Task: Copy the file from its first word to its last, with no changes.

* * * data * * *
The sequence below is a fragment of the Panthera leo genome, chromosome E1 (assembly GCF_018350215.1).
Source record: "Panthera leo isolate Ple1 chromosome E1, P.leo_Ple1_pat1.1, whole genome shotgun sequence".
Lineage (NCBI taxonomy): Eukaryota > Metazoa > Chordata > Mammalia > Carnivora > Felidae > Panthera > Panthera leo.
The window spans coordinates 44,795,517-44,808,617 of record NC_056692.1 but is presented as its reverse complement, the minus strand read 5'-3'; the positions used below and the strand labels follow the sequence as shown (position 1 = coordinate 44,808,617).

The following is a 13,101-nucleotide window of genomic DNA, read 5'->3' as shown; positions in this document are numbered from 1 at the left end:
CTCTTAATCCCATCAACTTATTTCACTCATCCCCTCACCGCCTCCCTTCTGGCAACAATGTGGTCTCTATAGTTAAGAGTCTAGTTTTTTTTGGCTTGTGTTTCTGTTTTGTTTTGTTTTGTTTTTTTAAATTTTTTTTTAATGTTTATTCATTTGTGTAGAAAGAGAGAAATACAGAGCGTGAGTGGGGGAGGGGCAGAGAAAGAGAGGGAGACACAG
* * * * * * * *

The sequence below is a fragment of the Panthera leo genome, chromosome E1 (assembly GCF_018350215.1).
Source record: "Panthera leo isolate Ple1 chromosome E1, P.leo_Ple1_pat1.1, whole genome shotgun sequence".
Lineage (NCBI taxonomy): Eukaryota > Metazoa > Chordata > Mammalia > Carnivora > Felidae > Panthera > Panthera leo.
The window spans coordinates 44,795,517-44,808,617 of record NC_056692.1 but is presented as its reverse complement, the minus strand read 5'-3'; the positions used below and the strand labels follow the sequence as shown (position 1 = coordinate 44,808,617).

The following is a 13,101-nucleotide window of genomic DNA, read 5'->3' as shown; positions in this document are numbered from 1 at the left end:
CTCTTAATCCCATCAACTTATTTCACTCATCCCCTCACCGCCTCCCTTCTGGCAACAATGTGGTCTCTATAGTTAAGAGTCTAGTTTTTTTTGGCTTGTGTTTCTGTTTTGTTTTGTTTTGTTTTTTTAAATTTTTTTTTAATGTTTATTCATTTGTGTAGAAAGAGAGAAATACAGAGCGTGAGTGGGGGAGGGGCAGAGAAAGAGAGGGAGACACAG